And I was so misguided and naive. I didn't understand.
Somewhere between the furious begging to God on my knees and utter bouts of forced, dry denial, there was a calm place. It was spiritual and without ego. I found peace there. And I was content and satisfied. I found I could talk to my virus. I found I could empty my thoughts to it, all my feelings and concerns, and tell it exactly where I was coming from. I could explain *my* body to it and the things we had done and survived and the places we'd been and still wished to go. It felt like talking about all your adventures with your best friend and sharing them with a silent stranger. And I talked and talked and reminisced about the good times, about how far my body had carried me through life, without my ever having given a thank you or noted respect for complying so much with my wishes. My body seriously deserved a high-five for all the crap I put it through long before I got HIV.
The reply from HIV was staggering. It overwhelmed me immediately. I cried. I was so incredibly humbled. I felt like a big toddler going on and on about what was mine -- all about me, me, me. HIV simply said, "Hey there ... yeah ... I didn't ask to come into your body ... I just go where the wind takes me, as you humans say."
I chuckled. You aren't airborne, silly!
"I know. You didn't stop me from coming into you, so here I am."
Yes, here you are. Damn. Time to take a big bite of responsibility. I never demanded the boyfriend wear a condom. So I asked it, Are you evil? Are you going to kill me? Do you hate me? Do you hate humans? Do you enjoy killing the immune system? Why are you here? Why me?
HIV quietly drew a long, patient breath. "No, I'm not here to kill you. I don't hate you. I exist. I only exist. Like you, you exist. I am not consciously here to kill all of humanity, as you so fear."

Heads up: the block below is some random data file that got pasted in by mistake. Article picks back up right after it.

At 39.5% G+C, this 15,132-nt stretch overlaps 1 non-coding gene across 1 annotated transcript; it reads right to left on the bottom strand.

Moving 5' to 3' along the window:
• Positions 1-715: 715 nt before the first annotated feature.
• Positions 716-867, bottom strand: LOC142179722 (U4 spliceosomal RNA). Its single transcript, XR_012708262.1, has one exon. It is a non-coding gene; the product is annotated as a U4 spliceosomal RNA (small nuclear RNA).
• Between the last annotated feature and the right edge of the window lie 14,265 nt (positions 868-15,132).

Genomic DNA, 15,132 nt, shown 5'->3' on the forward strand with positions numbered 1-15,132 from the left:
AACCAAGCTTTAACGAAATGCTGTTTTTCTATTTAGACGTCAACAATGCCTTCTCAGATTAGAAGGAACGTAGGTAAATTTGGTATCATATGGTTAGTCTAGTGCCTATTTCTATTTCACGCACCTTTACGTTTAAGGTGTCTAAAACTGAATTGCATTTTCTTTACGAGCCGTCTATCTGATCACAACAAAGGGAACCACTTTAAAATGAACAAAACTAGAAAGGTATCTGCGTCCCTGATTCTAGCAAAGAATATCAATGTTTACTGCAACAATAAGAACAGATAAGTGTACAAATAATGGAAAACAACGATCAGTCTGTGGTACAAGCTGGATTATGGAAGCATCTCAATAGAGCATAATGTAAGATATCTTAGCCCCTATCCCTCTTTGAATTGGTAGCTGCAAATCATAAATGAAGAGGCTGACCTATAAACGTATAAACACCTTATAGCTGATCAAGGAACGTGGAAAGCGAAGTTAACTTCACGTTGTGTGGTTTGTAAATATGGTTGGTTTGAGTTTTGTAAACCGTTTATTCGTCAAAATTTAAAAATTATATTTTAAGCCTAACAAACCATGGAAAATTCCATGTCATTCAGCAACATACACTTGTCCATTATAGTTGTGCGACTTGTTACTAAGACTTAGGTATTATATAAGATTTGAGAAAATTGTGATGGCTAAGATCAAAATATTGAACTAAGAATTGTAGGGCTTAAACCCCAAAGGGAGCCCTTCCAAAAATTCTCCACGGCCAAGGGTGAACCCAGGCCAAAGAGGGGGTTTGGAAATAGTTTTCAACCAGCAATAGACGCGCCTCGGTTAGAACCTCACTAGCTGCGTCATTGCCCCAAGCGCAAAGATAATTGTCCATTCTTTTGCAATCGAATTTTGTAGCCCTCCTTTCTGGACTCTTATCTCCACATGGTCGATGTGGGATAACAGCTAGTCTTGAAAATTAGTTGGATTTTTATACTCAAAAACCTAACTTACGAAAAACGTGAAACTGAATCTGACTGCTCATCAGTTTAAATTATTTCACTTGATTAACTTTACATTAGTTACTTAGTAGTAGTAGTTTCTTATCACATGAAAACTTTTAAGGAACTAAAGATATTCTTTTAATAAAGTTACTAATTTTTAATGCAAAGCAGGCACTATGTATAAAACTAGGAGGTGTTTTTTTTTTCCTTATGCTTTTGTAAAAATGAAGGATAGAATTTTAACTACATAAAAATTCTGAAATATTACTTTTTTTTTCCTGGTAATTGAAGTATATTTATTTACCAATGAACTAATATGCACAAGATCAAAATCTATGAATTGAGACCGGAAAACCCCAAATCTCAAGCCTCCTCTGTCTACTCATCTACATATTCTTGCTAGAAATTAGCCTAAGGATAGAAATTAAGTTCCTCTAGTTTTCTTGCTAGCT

I stare blankly, trying to absorb it all in and feeling like some selfish condescending idiot. Why are you here? I ask again.
"For you to listen."
Listen to what?
I stomped in frustration because I'm not getting it. I wanted to know what I'm supposed to listen to, what am I supposed to know, to recognize. I waited for a more thorough answer. But nothing came. "Simply listen," it said. For weeks, I struggled with this notion. I wanted a bigger, more complex answer, something that would make sense with the times we live in, something that would connect all the dots. I wanted it to be easy and simple, yet I didn't recognize how incredibly simple it was. I was confused. I wracked my head trying to figure it out. I over-thought. And all the while, it was simply that one answer: "Listen."
Just listen, you might ask. Why? Well, we all listen don't we? We are good listeners, right? No, this is not that kind of listening. It's not about listening with your ears. You aren't even listening for words, or a phrase. It's not going to be some noble, wise epiphany or statement.
I kept waiting for some kind of message to be sent. I tried my best to wait. I waited and waited. Nothing came. So, I went back and asked again. It said the same answer: "Simply listen." I had to detach from my ego. I had to stop thinking I was going to know something, or I would have an answer. I had to seriously get over myself. I had to learn how to truly listen. Listen.
And then it came.
It's not about "the answer" or looking to have the answer.
It's about the process.